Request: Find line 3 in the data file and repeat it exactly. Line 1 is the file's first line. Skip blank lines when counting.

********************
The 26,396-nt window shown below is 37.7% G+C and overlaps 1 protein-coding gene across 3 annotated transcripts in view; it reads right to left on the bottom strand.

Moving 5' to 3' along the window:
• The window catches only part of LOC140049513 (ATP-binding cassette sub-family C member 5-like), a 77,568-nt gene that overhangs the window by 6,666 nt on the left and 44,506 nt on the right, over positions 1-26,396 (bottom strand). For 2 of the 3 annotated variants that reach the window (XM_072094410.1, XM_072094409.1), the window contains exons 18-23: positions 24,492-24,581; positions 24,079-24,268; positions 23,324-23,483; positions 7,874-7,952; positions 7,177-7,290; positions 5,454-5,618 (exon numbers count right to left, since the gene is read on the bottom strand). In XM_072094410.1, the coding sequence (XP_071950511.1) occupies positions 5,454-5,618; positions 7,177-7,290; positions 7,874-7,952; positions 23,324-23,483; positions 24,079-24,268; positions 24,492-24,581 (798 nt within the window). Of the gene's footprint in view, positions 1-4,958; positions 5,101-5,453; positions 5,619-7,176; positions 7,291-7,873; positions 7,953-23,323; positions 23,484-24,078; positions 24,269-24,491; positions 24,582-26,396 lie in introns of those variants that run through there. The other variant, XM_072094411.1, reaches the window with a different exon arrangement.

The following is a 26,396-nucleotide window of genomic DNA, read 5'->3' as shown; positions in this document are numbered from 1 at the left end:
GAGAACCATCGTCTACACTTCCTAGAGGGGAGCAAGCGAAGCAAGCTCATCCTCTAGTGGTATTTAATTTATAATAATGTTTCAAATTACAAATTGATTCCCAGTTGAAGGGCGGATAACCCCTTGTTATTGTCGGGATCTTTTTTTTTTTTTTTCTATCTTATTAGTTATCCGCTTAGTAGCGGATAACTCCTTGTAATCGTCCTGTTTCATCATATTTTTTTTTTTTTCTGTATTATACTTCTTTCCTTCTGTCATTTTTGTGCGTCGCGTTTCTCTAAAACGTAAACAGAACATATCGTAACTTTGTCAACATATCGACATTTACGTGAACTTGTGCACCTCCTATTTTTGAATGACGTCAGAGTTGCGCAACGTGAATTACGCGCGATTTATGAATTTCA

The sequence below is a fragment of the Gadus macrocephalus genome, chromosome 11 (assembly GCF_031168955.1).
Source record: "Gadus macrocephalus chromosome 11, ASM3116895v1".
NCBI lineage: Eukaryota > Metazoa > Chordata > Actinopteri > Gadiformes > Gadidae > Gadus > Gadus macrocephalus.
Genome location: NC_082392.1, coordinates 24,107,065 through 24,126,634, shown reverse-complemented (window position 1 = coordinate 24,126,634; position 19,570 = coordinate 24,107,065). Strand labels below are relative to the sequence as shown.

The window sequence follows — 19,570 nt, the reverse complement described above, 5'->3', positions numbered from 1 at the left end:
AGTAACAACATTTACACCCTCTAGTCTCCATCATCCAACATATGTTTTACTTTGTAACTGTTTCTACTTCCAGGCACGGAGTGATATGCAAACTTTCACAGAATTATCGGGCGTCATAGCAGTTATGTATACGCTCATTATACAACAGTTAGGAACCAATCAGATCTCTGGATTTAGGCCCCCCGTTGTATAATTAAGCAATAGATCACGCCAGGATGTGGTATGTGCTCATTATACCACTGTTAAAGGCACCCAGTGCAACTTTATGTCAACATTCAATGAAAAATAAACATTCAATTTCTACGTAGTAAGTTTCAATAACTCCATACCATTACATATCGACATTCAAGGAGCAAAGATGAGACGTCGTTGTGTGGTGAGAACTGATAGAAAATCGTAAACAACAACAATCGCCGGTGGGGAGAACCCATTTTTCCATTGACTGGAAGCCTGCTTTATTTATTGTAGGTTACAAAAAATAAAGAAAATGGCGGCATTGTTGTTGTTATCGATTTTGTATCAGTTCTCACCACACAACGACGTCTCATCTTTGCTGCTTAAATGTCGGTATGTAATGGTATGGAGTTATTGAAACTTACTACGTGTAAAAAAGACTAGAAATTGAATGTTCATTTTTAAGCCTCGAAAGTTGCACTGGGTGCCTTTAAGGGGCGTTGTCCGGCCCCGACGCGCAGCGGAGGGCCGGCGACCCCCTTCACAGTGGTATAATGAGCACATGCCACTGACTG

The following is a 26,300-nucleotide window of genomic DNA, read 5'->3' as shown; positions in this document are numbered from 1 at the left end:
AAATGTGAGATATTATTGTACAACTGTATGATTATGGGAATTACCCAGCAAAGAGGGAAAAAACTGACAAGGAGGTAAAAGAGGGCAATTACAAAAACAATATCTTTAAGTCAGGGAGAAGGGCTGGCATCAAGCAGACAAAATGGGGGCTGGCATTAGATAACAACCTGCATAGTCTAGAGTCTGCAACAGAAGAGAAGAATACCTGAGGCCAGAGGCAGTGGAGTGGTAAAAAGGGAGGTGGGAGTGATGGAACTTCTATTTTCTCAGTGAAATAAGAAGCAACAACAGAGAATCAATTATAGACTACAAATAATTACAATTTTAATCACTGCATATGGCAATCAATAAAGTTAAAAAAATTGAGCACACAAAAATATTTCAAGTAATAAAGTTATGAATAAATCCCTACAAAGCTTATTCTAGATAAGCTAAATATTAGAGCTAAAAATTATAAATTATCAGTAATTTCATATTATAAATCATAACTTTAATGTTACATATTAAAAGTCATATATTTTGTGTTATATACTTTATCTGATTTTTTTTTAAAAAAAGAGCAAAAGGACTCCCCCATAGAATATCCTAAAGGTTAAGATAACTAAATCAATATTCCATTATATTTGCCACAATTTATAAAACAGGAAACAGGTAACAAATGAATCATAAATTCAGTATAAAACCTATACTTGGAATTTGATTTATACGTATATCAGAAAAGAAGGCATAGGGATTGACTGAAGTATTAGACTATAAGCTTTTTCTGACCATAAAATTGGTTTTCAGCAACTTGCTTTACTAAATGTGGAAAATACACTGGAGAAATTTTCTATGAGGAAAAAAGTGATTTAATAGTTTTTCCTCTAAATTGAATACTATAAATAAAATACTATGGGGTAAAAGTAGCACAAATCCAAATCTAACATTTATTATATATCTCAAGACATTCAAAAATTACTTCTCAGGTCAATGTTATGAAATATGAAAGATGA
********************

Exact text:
• The window catches only part of LOC140049513 (ATP-binding cassette sub-family C member 5-like), a 77,568-nt gene that overhangs the window by 6,666 nt on the left and 44,506 nt on the right, over positions 1-26,396 (bottom strand). For 2 of the 3 annotated variants that reach the window (XM_072094410.1, XM_072094409.1), the window contains exons 18-23: positions 24,492-24,581; positions 24,079-24,268; positions 23,324-23,483; positions 7,874-7,952; positions 7,177-7,290; positions 5,454-5,618 (exon numbers count right to left, since the gene is read on the bottom strand). In XM_072094410.1, the coding sequence (XP_071950511.1) occupies positions 5,454-5,618; positions 7,177-7,290; positions 7,874-7,952; positions 23,324-23,483; positions 24,079-24,268; positions 24,492-24,581 (798 nt within the window). Of the gene's footprint in view, positions 1-4,958; positions 5,101-5,453; positions 5,619-7,176; positions 7,291-7,873; positions 7,953-23,323; positions 23,484-24,078; positions 24,269-24,491; positions 24,582-26,396 lie in introns of those variants that run through there. The other variant, XM_072094411.1, reaches the window with a different exon arrangement.